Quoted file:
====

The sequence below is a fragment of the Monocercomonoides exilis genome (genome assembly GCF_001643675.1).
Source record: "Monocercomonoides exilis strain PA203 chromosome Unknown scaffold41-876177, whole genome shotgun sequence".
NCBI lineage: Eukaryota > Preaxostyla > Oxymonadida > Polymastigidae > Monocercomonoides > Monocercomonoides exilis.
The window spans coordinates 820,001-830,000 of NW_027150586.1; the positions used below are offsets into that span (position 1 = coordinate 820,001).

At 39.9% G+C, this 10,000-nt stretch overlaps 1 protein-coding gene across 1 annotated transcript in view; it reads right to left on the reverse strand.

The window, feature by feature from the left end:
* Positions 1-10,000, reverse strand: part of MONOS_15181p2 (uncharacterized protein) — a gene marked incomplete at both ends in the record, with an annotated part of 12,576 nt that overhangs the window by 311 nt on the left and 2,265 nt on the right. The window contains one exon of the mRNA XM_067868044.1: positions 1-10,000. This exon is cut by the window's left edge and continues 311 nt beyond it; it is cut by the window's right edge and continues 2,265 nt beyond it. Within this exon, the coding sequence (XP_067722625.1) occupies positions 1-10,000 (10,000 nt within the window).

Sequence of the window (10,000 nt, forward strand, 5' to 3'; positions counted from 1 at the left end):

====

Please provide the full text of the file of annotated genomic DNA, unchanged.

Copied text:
The sequence below is a fragment of the Monocercomonoides exilis genome (genome assembly GCF_001643675.1).
Source record: "Monocercomonoides exilis strain PA203 chromosome Unknown scaffold41-876177, whole genome shotgun sequence".
NCBI lineage: Eukaryota > Preaxostyla > Oxymonadida > Polymastigidae > Monocercomonoides > Monocercomonoides exilis.
The window spans coordinates 820,001-830,000 of NW_027150586.1; the positions used below are offsets into that span (position 1 = coordinate 820,001).

At 39.9% G+C, this 10,000-nt stretch overlaps 1 protein-coding gene across 1 annotated transcript in view; it reads right to left on the reverse strand.

The window, feature by feature from the left end:
* Positions 1-10,000, reverse strand: part of MONOS_15181p2 (uncharacterized protein) — a gene marked incomplete at both ends in the record, with an annotated part of 12,576 nt that overhangs the window by 311 nt on the left and 2,265 nt on the right. The window contains one exon of the mRNA XM_067868044.1: positions 1-10,000. This exon is cut by the window's left edge and continues 311 nt beyond it; it is cut by the window's right edge and continues 2,265 nt beyond it. Within this exon, the coding sequence (XP_067722625.1) occupies positions 1-10,000 (10,000 nt within the window).

Sequence of the window (10,000 nt, forward strand, 5' to 3'; positions counted from 1 at the left end):